An estuary is a large area where natural bodies of water meet the surface of the land. An estuary consists of three phases, one where the land meets fresh water, another where the fresh water is mixed with salt water, and finally an area farthest from the shore that consists of mostly salt water. This area is protected and maintained by ocean waves, coral reefs and sediments. An estuary biome provides an ideal environment for a variety of plant species, which live year-round on both fresh and salt water and provide food for animals.
Spike grass, also known as salt grass and scientifically known as Distichlis spicata, is a short grass species that grows near and around marshland. It is the most common type of grass along the shoreline of estuaries. Capitalizing on bare land, spike grass will grow quickly with little or no nourishment. During maturity, the grass will stand tall and have a single budding flower at its tip. It can withstand salty environments, making it an ideal plant in estuaries, as the salt water distributes salt particles around the marshland and the shore land.
Purple loosestrife is a sturdy plant originating in Europe that made its way to North America during the trade and exploration era. The plant consists of a rigid stalk with matted root ends. The position of the roots prevents the plant from growing too tall. At full bloom, the top section of the plant grows purple flower buds. This hardy plant lives in marshland and near the shoreline. As with other estuary biome plants, the purple loosestrife can live in harsh environments and can easily colonize to the point that it will kill off other plants within its proximity.
Smooth cordgrass is a thin, smooth grass species that lives in estuaries within North America. It is most commonly found in the region where the water meets the shoreline. At high tide, it can be completely submerged in water. The smooth cordgrass can grow to be 6 ft. tall. The height of the plant is determined by its location within the estuary biome, with the tallest growing nearest to the water and the shortest growing closest to the land.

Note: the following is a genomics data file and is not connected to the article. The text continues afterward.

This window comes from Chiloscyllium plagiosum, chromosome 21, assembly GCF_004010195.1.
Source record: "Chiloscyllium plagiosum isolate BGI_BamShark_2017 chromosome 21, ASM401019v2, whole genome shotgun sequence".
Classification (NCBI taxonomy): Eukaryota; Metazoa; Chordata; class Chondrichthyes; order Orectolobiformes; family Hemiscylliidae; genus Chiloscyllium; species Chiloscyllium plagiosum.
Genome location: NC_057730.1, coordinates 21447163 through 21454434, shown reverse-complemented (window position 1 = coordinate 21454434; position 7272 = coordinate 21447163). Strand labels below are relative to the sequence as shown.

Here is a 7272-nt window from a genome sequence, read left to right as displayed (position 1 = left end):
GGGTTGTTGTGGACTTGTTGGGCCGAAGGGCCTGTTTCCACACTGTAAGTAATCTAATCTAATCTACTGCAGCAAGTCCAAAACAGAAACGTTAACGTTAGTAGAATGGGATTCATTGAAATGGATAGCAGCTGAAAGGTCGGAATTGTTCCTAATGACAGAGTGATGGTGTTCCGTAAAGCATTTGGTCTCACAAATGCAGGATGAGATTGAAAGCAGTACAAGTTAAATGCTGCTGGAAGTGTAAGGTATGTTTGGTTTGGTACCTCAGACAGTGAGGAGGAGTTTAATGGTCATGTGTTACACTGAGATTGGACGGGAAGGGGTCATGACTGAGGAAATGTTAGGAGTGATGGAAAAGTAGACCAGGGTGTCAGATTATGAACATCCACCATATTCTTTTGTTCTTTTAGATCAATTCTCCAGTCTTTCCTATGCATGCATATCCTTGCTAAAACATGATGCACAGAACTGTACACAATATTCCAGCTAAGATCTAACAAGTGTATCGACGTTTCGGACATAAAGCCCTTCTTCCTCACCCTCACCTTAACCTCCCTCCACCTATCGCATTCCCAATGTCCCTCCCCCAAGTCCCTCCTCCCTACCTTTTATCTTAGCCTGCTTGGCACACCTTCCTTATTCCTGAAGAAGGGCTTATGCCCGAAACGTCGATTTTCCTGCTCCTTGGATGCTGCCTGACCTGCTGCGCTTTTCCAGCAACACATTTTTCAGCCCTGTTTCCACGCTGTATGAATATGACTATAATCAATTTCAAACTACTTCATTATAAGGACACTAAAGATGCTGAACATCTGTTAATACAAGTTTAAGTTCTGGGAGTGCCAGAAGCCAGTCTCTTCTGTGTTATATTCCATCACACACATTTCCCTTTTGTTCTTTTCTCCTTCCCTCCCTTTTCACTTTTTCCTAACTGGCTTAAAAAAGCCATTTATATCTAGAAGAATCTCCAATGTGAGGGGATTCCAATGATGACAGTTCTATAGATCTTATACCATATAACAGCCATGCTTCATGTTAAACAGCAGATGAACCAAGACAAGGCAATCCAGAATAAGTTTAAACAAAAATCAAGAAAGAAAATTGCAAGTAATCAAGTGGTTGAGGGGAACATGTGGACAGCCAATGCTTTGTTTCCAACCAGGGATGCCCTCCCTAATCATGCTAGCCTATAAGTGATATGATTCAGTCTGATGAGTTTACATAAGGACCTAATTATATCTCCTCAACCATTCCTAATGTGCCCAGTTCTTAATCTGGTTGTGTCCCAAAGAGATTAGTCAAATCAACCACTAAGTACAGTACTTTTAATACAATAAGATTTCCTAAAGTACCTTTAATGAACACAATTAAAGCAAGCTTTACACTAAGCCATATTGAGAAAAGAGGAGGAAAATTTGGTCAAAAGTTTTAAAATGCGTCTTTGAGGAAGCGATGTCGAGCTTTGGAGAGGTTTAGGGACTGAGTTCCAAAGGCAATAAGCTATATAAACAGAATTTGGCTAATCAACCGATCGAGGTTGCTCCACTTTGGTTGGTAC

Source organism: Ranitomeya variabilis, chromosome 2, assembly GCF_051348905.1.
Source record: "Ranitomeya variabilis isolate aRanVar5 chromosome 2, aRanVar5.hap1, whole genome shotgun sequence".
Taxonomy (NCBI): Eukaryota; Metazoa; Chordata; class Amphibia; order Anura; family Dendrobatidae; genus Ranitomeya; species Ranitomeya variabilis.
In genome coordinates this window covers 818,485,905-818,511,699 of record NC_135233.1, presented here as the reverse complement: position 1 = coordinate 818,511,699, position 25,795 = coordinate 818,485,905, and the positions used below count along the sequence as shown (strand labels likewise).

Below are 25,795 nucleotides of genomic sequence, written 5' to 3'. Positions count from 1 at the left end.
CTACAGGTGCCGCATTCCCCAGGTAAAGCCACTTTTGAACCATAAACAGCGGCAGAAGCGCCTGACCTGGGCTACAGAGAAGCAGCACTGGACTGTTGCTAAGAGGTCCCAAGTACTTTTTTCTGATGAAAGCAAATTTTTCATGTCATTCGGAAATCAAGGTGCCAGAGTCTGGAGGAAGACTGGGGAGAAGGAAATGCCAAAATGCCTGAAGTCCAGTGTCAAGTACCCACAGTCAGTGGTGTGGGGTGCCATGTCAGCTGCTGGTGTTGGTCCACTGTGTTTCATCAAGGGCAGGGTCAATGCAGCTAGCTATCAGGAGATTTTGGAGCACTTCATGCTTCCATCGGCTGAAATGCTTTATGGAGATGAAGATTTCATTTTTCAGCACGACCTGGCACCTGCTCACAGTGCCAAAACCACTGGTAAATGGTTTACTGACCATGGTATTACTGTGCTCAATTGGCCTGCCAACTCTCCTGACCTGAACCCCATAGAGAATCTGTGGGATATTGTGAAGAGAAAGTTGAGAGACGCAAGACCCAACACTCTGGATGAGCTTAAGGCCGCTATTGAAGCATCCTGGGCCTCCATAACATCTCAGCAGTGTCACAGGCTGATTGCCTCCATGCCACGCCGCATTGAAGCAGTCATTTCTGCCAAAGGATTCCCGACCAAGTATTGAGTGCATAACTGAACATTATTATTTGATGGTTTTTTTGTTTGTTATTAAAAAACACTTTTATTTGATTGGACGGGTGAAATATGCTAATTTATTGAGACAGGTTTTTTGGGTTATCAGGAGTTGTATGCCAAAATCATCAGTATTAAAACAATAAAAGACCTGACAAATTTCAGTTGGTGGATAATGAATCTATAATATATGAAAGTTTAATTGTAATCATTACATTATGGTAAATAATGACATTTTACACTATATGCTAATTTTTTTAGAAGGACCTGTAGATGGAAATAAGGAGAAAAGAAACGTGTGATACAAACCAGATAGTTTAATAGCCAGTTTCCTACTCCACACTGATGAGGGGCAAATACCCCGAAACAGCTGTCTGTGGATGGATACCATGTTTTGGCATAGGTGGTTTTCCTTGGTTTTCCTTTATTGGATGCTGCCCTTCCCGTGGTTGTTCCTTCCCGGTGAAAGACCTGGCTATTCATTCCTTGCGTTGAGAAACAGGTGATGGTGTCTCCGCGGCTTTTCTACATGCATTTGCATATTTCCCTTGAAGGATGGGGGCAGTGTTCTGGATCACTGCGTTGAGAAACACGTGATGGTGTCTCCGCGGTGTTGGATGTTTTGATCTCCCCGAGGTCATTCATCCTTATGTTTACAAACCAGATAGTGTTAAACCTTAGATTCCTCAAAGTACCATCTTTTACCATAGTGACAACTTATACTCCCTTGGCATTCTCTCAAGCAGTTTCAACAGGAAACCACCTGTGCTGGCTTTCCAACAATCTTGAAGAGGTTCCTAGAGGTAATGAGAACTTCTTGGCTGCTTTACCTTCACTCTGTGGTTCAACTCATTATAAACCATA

Also known as Limonium nashii, sea lavender grows during the summer months and is at full bloom in August. The plant grows to be about 12 inches and consists of small oval-shaped leaves. These plants are farthest away from the water in estuary biomes. They do not easily colonize, and depend on natural open space to grow. Depending on the space available, sea lavender can grow in groups or as single plants throughout the estuary biome.
- "The Estuarine Ecosystem: Ecology, Threats, and Management"; Donald Samuel McLusky; 2004
- Emily de camp Herbarium: Sea Lavender
- Environmental Data Center: Spike grass
- University of Wisconsin Sea Grant Institute: Aquatic Invasive Species --Purple Loosestrife
About the Author
Alex Said is a science writer whose work has been featured in several online databases as well as government brochures. Said holds a Bachelor of Science from University of Toronto.